The Creative “I” ~ Architecture of Space

Room (View from Door) Room (Computer View)

Room (Junk View) Room (Slam Dunk View)

This room is where my computer is at, a room that is also a storage/closet area that my parents and I share. I spend 50% of my time at home in this room, and the other 50% in my bedroom. This room is where I work on my fanworks and other computer-related tasks. Last month, I bought a new custom computer, which I named “Kazama”, and I now have to keep a stepladder nearby to access the USB ports on the top. The stuff behind my computer chair is my junk pile. By nature, I’m a huge pack-rat and a lover of piles. From office supplies to textbooks to jigsaw puzzles to my friend’s Magic the Gathering cards . . . yes, I not a very neat person, but I try to keep my computer desk cleaner, and I think that little statue of Mitsui Hisashi from Slam Dunk encourages me to keep the area clean. After all, if the desk gets messy, then I won’t be able to see him!

Regardless, though, the mess behind my chair stimulates me. The way I see it is that as long as I have a good computer, then that’s all it matters! The junk pile is a secondary feature of the room, so I am able to overlook it and do my thing on the computer. This room is my sanctuary — even my parents know that once I am in here, doing whatever tasks I need to do, I am to be left alone. Since I was young, my parents were good about giving me my own space to do my hobbies, and I thank them for that.

Room (Desktop Wallpaper View)

The final photo of my “office” is my “digital space”. I took a screenshot of my computer desktop. That is not a physical space, per se, but it is the most important space for me. It’s a space I can easily change the image of to whatever fancies me at the moment (which features Saitou Hajime from Hakuouki). It’s the space that acts like a portal to everything I do on the computer, where I can access what I want with a simple click on a mouse or by pushing a key. And it’s also an area I try not to clutter up with too much icons, which is the opposite to the physical clutter in my life!

Space, both physically and digitally, is very important to me. I like the fact that I can turn my work area into something that makes me comfortable. I admit that my physical space tends to be cluttered and chaotic at times, but this space also gives me the solace I seek, which pleases the introvert in me. My mum’s space is the entire living room, which has a lot of traffic and noise, but that suits her extroverted nature. If we have guests over, they all linger in the living room — hardly anybody comes in my computer room, and that suits me just fine! And if it gets too noisy out there, I can close the door and continue my tasks. I find it ironic that I don’t mind the clutters in my physical surroundings, but auditory clutter is not welcomed by me.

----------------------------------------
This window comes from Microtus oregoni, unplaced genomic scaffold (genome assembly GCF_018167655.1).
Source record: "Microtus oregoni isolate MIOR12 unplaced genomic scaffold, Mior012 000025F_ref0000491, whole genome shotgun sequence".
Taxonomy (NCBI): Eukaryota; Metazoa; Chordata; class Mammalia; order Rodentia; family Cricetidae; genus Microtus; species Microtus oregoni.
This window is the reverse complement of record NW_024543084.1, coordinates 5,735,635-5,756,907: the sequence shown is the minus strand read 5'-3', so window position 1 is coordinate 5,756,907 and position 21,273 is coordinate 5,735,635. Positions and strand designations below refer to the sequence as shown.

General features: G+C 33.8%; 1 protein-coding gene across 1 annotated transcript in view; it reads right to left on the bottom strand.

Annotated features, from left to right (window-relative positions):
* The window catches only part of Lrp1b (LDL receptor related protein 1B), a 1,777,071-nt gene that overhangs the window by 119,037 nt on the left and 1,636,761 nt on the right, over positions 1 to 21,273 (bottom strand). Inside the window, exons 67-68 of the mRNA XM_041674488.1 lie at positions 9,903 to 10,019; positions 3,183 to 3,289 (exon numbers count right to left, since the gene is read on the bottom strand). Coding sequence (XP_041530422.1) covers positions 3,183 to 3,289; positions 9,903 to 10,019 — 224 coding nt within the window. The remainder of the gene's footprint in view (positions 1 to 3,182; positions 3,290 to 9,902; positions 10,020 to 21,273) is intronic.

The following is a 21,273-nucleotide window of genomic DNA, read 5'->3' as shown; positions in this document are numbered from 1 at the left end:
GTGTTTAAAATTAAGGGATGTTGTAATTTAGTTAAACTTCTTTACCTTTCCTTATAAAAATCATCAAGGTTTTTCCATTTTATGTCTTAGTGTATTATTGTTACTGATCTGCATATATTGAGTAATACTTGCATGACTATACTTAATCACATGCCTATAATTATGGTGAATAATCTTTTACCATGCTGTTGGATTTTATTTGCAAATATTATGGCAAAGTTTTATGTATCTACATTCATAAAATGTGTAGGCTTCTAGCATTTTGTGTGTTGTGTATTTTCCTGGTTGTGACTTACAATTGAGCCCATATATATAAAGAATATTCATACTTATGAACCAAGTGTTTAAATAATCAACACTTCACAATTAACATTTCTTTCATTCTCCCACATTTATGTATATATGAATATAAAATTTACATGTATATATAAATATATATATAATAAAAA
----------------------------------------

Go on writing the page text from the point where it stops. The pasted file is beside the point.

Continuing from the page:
I understand that space is really important for everyone, and it is something that I see even in my workplace. The after school centre I work at is a chaotic place. The main area is one giant room divided into multiple areas by glass partitions, and it is a loud, stimulating area. Luckily, there are few closed off areas in the centre, and I operate one of them — a computer/homework lab, one of the few areas that’s “quiet” by the main area standards. For an introvert like me, the overstimulation of the main area is very off-putting, and some of the kids I work with are just like me. In fact, we just had a dance the other day, and a couple of the kids found the music to be so loud that they escaped the dance room and came out to the quieter area. Ergo, I brought up to my manager that the next time we have a loud event like that, we should offer an alternative activity for those who do not like the activities that may over-excite someone.

But understandably enough, there are people who will thrive in a stimulating environment. Then there are people who thrive in a quieter space. Some people think better in a loud coffee shop, others think better when they are in the middle of a forest, or some people just need to be alone in their house. Wherever it is, we all need our “happy space”, especially when we need to be creative since happy people, people who are at ease, will be more creatively-inclined than being put in a space that puts them in opposite moods! My happy space is my computer room, and I like seeing the “digital space” on my monitor; with my mind at ease, I can do whatever I want!

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